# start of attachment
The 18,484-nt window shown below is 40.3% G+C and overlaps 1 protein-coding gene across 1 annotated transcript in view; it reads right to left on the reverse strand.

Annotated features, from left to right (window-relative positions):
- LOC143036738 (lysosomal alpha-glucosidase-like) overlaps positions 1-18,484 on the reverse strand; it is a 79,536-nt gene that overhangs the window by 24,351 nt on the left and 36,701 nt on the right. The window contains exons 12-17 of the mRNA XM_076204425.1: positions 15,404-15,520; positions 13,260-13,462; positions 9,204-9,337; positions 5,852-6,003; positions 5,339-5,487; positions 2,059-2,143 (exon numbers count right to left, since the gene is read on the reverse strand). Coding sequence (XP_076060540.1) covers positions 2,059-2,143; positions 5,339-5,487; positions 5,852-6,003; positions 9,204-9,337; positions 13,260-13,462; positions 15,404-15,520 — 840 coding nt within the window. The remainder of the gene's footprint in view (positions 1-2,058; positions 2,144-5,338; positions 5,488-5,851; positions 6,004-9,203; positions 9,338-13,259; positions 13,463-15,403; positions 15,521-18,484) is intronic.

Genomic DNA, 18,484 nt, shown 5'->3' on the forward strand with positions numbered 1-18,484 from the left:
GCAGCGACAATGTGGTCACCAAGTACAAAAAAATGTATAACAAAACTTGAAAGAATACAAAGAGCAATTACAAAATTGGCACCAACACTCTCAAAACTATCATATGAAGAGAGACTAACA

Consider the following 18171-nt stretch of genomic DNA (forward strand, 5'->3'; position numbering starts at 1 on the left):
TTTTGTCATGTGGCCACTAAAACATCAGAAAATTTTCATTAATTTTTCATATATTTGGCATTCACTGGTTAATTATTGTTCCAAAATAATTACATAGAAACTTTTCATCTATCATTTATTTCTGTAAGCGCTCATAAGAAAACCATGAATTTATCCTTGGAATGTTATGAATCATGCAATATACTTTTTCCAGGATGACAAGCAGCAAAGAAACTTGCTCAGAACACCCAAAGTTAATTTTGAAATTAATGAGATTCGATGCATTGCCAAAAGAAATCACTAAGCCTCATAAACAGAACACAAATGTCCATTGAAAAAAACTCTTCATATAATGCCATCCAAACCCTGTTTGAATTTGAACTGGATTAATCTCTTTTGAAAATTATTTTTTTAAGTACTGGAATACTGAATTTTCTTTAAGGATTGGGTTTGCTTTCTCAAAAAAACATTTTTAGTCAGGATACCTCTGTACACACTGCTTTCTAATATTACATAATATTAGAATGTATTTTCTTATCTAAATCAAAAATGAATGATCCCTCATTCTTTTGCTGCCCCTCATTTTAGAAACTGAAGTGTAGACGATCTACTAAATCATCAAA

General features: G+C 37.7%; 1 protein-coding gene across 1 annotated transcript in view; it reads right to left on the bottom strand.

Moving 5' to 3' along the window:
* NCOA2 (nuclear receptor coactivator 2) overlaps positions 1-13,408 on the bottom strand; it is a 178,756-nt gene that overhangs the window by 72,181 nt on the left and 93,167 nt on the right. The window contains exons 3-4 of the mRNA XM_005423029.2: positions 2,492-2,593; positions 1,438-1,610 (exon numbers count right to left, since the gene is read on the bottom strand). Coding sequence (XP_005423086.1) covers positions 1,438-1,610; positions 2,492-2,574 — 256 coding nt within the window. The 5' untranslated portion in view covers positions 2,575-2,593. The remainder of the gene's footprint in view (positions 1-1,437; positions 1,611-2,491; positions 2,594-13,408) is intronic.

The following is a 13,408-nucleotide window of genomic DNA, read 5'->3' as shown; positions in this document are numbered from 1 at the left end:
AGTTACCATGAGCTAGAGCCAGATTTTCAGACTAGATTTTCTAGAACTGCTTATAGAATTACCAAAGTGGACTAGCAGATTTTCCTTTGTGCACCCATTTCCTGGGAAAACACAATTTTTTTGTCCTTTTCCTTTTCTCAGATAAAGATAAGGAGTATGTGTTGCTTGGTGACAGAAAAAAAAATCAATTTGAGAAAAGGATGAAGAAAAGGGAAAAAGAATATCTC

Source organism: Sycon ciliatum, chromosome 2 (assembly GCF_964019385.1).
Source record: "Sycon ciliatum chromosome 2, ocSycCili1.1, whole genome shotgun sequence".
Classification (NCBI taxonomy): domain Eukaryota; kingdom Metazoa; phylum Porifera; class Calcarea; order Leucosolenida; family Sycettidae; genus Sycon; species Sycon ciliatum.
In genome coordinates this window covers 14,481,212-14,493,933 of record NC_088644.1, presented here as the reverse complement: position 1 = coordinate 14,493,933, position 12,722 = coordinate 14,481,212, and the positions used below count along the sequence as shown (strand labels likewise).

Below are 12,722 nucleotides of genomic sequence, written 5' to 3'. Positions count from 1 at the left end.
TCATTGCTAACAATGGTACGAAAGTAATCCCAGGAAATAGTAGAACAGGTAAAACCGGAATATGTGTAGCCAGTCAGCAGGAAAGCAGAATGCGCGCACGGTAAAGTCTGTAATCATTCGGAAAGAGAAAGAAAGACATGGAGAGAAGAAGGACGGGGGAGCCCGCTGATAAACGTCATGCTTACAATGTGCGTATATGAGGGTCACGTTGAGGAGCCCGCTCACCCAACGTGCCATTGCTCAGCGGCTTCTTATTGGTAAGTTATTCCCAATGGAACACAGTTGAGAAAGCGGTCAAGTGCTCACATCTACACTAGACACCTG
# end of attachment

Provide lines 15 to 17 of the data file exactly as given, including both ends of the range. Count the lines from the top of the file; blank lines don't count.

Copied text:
Classification (NCBI taxonomy): domain Eukaryota; kingdom Metazoa; phylum Porifera; class Calcarea; order Leucosolenida; family Sycettidae; genus Sycon; species Sycon ciliatum.
In genome coordinates this window covers 14,481,212-14,493,933 of record NC_088644.1, presented here as the reverse complement: position 1 = coordinate 14,493,933, position 12,722 = coordinate 14,481,212, and the positions used below count along the sequence as shown (strand labels likewise).

Below are 12,722 nucleotides of genomic sequence, written 5' to 3'. Positions count from 1 at the left end.